In determining the case, the People’s Court considered whether J&J had concluded a “Monopoly Agreement” under the AML which caused harm to Ruibang.

The People’s Court noted that “Monopoly Agreements” were defined under the AML as “agreements, decisions or other concerted actions which eliminate or restrict competition” and found that this requirement should apply to vertical agreements prohibited under the AML. As such, in order to assess whether the agreement eliminated or restricted competition, the People’s Court considered it necessary to investigate factors such as the market share of the relevant products in the relevant market, the state of competition in the upstream and downstream markets and the extent to which the restrictions would affect the supply volume and price of the product.

The People’s Court found that Ruibang had not produced any evidence that there had been an adverse impact on competition, beyond a statement on J&J’s website referring to its market share in the surgical product market. In contrast, the People’s Court found that evidence furnished by J&J had demonstrated that there are various suppliers of similar products, which suggested that J&J did not have monopoly power in the market. Given the lack of evidence, the People’s Court could not determine whether the distribution agreement constituted a Monopoly Agreement and dismissed the case.

The Shanghai Intermediate People’s Court judgment appears to have adopted a literal interpretation of the AML – an agreement to maintain minimum resale prices will not be prohibited unless it can be demonstrated that it is a “Monopoly Agreement”, ie that it “eliminates or restricts competition”. However, as the judgment is currently under appeal it cannot be taken to be a final statement of the People's Courts' position towards RPM.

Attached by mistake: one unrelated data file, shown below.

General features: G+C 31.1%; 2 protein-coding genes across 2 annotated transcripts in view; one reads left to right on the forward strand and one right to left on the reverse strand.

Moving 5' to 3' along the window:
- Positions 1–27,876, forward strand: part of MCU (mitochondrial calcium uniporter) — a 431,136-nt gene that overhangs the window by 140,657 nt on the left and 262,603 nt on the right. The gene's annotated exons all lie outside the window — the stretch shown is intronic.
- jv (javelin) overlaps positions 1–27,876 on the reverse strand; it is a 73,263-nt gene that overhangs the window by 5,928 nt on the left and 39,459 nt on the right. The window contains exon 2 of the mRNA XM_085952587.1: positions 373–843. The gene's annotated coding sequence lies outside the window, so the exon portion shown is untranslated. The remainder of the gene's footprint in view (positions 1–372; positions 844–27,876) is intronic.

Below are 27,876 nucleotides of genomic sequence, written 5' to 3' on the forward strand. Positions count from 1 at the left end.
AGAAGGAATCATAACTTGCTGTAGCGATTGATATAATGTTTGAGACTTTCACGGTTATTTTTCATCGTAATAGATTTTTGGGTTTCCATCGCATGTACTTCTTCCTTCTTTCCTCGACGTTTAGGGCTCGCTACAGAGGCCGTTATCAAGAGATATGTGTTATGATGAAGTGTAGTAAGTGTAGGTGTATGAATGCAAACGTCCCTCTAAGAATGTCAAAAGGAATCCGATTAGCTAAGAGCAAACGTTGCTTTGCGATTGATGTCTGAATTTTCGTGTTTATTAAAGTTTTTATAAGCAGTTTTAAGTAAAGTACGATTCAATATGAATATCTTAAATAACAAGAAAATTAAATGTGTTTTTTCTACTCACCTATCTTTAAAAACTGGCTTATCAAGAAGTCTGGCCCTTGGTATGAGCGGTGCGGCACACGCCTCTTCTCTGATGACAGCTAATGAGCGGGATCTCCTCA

Where to now?

Currently, it is still unclear whether an agreement stipulating minimum resale prices will be automatically prohibited, or whether it is necessary to consider whether that agreement has the “effect of eliminating or restricting competition”. Given the uncertainty surrounding the position of resale price maintenance or RPM in China and its prevalence across the business community, clarification from the NDRC on the position of RPM under the AML would be welcome.

Nevertheless, the recent high profile inspections and investigations into RPM by the NDRC seem to suggest RPM is now, along with cartels, becoming a significant focus of the NDRC’s enforcement activities. Therefore, even before the NDRC takes a formal stance on RPM, it is important that businesses review their agreements and business practices vis-à-vis counter-parties (such as distributors) to identify any conduct which may constitute RPM and properly assess its risk. To minimize any exposure, companies may consider seeking further advice or consulting with NDRC, should companies wish to maintain any business conduct which may potentially amount to RPM.

We may also see further guidance from the Shanghai Higher People’s Court in Ruibang v J&J. Although it is possible that the People’s Courts will take an independent view on this issue, it is likely that the court would give weight to the NDRC’s views, due to the agency's expertise in this area. It will be critical for the courts and the antitrust enforcement agencies to be aligned on this issue.